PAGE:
• We divide the mining process into two stages. In the first stage, we perform frequent motif finding using only the data set P since the number of phosphorylated peptides is much smaller than that of unphosphorylated ones. In the second stage, we collect support information using the data set N to calculate the statistical significance of those candidate motifs from the first stage. We will report all phosphorylation motifs whose p-values are no larger than a user-specified significance threshold.

Odds ratio and statistical significance score

The odds of an event is the probability that this event occurs divided by the probability that it does not occur. The odds ratio is defined as the ratio of the odds of an event in one group to the odds in the complementary group [7].

In the context of phosphorylation motif discovery, the first group corresponds to the set of phosphorylated peptides P and the second group is the set of unphosphorylated peptides N. For a given motif m, we can construct a contingency table as shown in Table 1. In this table, c00, c01, c10 and c11 are non-negative “cell counts” and denotes that the motif m doesn’t exist. Then, the calculation of odds ratio reduces to:
Table 1

A contingency table for a phosphorylation motif





c 00

c 01


c 10

c 11

An odds ratio of 1 means that the target motif is equally likely to exist in both P and N. An odds ratio greater than 1 indicates that this motif is more likely to appear in the set P.

To conduct statistical inference, one approach is to use large sample approximations to the sampling distribution of the log odds ratio. More precisely, the sample log odds ratio is:
and the standard error for the log odds ratio is approximately:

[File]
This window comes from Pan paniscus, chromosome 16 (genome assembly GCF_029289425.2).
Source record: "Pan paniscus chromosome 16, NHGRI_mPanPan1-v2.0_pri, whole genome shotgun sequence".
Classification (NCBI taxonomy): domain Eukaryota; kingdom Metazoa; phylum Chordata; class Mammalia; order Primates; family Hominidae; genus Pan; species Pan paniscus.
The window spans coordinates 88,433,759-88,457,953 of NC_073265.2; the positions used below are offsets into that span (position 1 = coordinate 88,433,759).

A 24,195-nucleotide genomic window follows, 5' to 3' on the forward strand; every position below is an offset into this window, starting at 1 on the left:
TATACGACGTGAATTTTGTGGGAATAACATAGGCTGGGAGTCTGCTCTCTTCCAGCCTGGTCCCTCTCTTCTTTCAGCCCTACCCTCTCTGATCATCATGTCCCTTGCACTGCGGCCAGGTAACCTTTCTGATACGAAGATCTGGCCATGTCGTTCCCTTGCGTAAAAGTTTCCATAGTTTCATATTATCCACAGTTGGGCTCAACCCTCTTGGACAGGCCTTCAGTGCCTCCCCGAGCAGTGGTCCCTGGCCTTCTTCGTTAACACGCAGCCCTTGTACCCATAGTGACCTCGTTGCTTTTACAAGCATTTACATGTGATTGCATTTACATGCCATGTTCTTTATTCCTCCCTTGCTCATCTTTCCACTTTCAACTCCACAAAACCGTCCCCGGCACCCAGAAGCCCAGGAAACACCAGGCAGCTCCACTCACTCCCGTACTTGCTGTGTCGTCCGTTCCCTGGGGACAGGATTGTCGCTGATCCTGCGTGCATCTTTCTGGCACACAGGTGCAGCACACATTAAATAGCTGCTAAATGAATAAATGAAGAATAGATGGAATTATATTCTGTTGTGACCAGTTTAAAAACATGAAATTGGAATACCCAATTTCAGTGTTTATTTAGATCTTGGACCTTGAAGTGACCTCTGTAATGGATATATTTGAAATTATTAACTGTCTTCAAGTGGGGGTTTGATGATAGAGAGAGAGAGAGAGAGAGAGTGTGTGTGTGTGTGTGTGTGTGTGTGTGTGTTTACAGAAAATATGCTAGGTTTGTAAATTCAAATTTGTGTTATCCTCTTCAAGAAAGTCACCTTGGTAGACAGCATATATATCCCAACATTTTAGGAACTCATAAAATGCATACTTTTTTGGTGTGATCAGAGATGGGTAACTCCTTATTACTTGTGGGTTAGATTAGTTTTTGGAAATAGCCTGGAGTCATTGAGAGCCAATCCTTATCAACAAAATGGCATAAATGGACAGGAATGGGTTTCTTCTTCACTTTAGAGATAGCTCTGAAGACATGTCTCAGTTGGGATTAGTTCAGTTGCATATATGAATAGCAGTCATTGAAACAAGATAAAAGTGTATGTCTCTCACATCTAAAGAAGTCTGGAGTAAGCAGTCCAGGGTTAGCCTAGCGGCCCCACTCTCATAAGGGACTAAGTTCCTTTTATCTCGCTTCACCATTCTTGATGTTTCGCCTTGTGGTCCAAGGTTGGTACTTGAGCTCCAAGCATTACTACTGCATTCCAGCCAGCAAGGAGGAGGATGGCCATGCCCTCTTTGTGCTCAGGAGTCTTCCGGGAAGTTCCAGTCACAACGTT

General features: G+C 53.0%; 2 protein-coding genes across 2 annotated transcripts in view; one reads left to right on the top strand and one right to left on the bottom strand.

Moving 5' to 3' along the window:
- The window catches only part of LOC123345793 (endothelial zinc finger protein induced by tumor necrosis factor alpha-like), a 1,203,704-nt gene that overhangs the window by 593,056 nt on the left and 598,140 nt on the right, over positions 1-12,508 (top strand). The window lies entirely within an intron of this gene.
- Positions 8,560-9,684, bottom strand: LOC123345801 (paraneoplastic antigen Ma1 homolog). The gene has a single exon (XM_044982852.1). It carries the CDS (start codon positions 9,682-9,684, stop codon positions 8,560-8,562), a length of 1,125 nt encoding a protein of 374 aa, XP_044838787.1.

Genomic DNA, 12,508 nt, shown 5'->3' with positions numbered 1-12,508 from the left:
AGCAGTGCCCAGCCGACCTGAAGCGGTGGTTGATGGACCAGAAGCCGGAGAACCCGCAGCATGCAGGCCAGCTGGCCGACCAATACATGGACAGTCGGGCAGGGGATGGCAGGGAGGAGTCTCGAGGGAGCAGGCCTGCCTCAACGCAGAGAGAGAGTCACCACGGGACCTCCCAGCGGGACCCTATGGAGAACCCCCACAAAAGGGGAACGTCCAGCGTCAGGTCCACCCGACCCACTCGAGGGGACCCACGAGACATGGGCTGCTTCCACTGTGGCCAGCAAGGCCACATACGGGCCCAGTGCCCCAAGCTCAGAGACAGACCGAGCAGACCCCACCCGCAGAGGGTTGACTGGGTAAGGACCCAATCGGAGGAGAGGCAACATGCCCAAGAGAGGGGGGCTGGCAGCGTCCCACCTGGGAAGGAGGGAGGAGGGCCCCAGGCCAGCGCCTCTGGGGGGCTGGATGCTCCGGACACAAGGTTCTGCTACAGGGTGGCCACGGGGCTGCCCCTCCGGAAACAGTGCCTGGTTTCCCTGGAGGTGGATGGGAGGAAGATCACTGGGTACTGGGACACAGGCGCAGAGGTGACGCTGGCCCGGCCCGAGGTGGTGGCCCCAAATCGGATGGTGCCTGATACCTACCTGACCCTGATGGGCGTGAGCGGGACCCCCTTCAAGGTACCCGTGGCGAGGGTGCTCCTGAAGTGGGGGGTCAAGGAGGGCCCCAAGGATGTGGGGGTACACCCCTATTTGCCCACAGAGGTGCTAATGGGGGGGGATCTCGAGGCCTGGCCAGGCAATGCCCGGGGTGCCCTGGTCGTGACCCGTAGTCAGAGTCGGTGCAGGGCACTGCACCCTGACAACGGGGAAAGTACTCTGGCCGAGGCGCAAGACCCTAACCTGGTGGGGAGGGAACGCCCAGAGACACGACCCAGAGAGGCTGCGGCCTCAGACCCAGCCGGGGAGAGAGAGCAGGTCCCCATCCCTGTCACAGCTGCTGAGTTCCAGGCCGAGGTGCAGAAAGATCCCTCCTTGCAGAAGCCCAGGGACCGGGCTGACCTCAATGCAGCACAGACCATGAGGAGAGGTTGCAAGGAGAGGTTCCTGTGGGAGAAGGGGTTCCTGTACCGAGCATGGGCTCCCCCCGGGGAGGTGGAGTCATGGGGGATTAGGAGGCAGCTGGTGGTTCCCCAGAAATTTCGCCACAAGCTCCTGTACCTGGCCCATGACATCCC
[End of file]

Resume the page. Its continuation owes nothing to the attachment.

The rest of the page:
Then, the z-value

Z(m) = LOR(m)/SE(m), (4)

follows a standard normal distribution.

Finally, we can calculate the p-value to assess the statistical significance of each motif.

Frequent motif mining

Given a set of phosphorylated peptides P and a user-specified support threshold s, the objective of frequent motif finding is to discover all motifs whose supports are no less than s. The support for a motif is the percentage of phosphorylated peptides in P that match this motif. In other words, a motif m is frequent if and only if its cell count c00 in Table 1 satisfies c00|P|s with || denoting the size of a set. Note that a similar occurrence constraint is utilized in the Motif-X algorithm [2], which represents the minimal number of phosphorylated peptides needed to match the residue/position pair in its greedy search procedure. There are two fundamental differences between our support constraint and their occurrence constraint:

  • The support constraint is applied to the entire motif rather a single residue/postion pair.

  • The support constraint can be used to prune the search space besides preventing the generation of random artifacts.

One may argue that such a support constraint will result in the loss of some less frequent motifs that are statistically significant. We will explain its rationale from two perspectives: First, since the motif describes the phosphorylation pattern, it should be applicable to many substrates; otherwise, such pattern might be random artifact due to the limited number of known phosphorylation peptides. Second, we can use very small support threshold in the mining process to avoid missing infrequent motifs. In the extreme case, setting s = 1/|P| will guarantee the completeness. Certainly, this may result in the report of many meaningless motifs. From this viewpoint, we can regard the support threshold as a parameter for controlling the trade-off between completeness and false positive.